Last week I talked about some of the texts I’ve been reading that emphasize the general excitement and scholarly potential surrounding digital humanities. Today we’ll take a look at some critiques of DH.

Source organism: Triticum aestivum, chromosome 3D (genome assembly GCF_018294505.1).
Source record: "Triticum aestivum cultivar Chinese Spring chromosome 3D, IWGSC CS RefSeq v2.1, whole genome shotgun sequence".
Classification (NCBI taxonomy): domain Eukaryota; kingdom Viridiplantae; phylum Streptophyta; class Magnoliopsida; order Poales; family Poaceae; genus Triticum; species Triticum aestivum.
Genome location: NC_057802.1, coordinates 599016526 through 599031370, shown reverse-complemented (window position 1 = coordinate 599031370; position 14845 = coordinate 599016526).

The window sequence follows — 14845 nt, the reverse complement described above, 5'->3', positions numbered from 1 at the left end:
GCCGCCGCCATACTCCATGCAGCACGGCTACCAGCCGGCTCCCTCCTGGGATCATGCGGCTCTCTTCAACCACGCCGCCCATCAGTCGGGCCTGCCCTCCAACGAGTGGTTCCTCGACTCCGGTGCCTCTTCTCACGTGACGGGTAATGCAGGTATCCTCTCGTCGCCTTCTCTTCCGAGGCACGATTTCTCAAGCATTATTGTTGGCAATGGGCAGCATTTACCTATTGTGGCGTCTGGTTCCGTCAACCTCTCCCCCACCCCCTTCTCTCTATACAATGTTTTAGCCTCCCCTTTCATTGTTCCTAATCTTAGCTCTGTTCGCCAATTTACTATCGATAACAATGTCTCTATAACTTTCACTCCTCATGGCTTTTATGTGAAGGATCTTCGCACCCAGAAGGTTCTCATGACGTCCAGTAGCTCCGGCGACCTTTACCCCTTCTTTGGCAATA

One of the main critiques of digital humanities is that, rather than revolutionize humanities scholarship, it has perpetuated the biases of academia. As Amy E. Earhart argues in Traces of the Old, Uses of the New, digital humanities scholarship has often replicated both the questions and formats of established academic disciplines such as English or art history, with digital editions of journal, archives, and other formats replicating established forms of scholarship. While this can be advantageous, uncritical replications can continue previous biases or overlook other bodies of scholarship, including older websites that are no longer compatible with current technologies. In the case of digital archives, the extensive resources tend to be based on the most extant available materials, which, unsurprisingly perhaps, belong to white writers and creators. As Amardeep Singh argues in “The Archive Gap,” by gravitating toward readily accessible, extensive paper archives, we replicate the overrepresentation of white writers because their works tend to be better preserved than those of more marginalized groups in the first place. Such a preference for readily accessible written material also hearkens back to Diana Taylor’s discussion of the archive and the repertoire, with the dominance of written texts overshadowing knowledge expressed through more bodily forms.